Searching for a Church

Searching for a church can get pretty rough:
This one’s too soft, this one’s too tough;
This one’s too proud, this one’s too loud,
This one’s too stuffy, this one’s too fluffy.
= – =
We just want a teacher without any bling,
And a friendly congregation where we can sing.
We’re really not picky, we don’t ask for much,
But so often there are factions, judgments, and such.
= – =
We need the fellowship, accountability, and the wise,
To exalt God, edify saints, and to evangelize.
But I guess that’s the earth, with its ego and leaven;
We won’t find a perfected one until we get to heaven!

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A Visit at Dollar Tree

= – =

I ran into someone I knew,

While shopping at Dollar Tree.

Years had added a distance,

But I engaged her anyway.

= – =

Someone told her that we aren’t friends;

So it was awkward for awhile.

But we’d always had great rapport,

And, like old times, I made her smile.

= – =

I have walked in her awkward shoes,

(Sadly, I, too, used to shun).

So I spoke with grace and friendship,

(As we should with everyone!)

= – =

We shared about our families,

Neither of us held back much;

And chatted of holiday busy-ness,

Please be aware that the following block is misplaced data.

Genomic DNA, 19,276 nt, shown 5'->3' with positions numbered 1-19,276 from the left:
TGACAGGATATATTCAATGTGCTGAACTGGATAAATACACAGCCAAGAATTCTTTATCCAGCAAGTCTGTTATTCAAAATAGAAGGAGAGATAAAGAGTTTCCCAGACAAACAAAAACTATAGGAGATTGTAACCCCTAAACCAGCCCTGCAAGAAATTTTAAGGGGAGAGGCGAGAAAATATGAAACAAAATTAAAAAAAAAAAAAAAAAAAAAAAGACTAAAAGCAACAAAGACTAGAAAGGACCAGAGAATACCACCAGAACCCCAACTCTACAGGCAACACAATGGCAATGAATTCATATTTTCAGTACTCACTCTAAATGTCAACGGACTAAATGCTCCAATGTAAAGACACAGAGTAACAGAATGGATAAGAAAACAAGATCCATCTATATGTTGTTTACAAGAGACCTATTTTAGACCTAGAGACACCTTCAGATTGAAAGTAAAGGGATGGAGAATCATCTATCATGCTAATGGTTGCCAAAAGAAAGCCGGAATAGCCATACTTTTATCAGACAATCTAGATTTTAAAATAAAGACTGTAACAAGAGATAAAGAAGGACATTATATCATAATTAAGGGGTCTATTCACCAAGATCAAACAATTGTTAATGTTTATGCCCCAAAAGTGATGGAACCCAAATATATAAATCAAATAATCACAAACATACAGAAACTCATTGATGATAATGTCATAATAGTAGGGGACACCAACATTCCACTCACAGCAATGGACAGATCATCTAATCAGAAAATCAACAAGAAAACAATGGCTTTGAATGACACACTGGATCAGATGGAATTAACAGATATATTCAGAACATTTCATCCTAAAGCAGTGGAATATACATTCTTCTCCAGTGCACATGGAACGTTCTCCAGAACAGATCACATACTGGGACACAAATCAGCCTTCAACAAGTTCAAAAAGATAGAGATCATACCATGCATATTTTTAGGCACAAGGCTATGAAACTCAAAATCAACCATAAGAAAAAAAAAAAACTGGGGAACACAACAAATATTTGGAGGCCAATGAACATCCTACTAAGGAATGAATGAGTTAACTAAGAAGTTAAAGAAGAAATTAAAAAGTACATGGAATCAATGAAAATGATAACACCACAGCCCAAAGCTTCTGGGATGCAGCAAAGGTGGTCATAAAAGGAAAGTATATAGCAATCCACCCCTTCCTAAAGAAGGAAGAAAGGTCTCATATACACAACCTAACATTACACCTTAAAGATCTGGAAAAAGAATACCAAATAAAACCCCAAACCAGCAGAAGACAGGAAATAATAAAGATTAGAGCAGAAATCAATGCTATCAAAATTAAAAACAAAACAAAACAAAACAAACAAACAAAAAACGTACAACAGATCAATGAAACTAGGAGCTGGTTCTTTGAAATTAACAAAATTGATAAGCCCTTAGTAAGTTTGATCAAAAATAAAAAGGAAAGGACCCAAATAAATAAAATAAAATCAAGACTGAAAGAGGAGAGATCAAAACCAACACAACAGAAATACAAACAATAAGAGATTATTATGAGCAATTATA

Travel, grandkids, and such.

= – =

All the while, I was wondering:

It’s not the same: what’s the deal?

We used to be so very close,

So kindred, so loving, so real.

= – =

But this time it was different:

“I’ll let you go…”  — “I’d better get…”

I begged strength in Christ to ask her:

“Are you still at that place we met?”

= – =

“Yes,” she responded cleanly,

Touting their accomplishments.

It was all I could do to keep quiet,

And not share a long lament!

= – =

Her so-called church teaches shunning,

Unforgiveness, bitterness, and hate.

But we’ve spoken about this before,

So I just keep on praying, and wait.

= – =

Then, after a nice, long visit,

I breathed an audible sigh,

Shuffled my awkward shoes a bit

And quietly said, “Good-bye.”

= – =


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Skunks & Magpies

My husband just got back from a camping trip. While there, he and his buddy found themselves up-close and personal with a skunk. (Note to Self: Don’t spread out breadcrumbs for the magpies; odorous mammals are one notch up on the food chain.)

So our curious campers kept their cool as they carefully considered the cute, crunching critter. After awhile, my husband had the wherewithal to crawl into his tent to retrieve his pistol. But he wisely predicted an attack on all the senses, and settled on a flashlight. (Still risky, IMHO.) But it worked, and the hungry little intruder wiggled away.

This isn’t our first run-in with one of these stinkers. A few years back, our daughter’s dog got skunked!  I had her keep him outside while I rushed to the Internet. “Okay, Honey, get the hose and soak him down—keep him wet. I have to wake Dad up and send him to the store.”  So, picture this: in the middle of the night, this middle-aged, bleary-eyed dude places on the grocery counter a very sketchy collection of items! Hydrogen peroxide, a bottle with a long, rubber tip, baking soda, feminine hygiene douche, and latex gloves. The checker looks at the stuff, slowly moves her gaze up to Dave, then back down. She looks scared. He scrambles to find the words: “It’s for the dog! A skunk sprayed him!”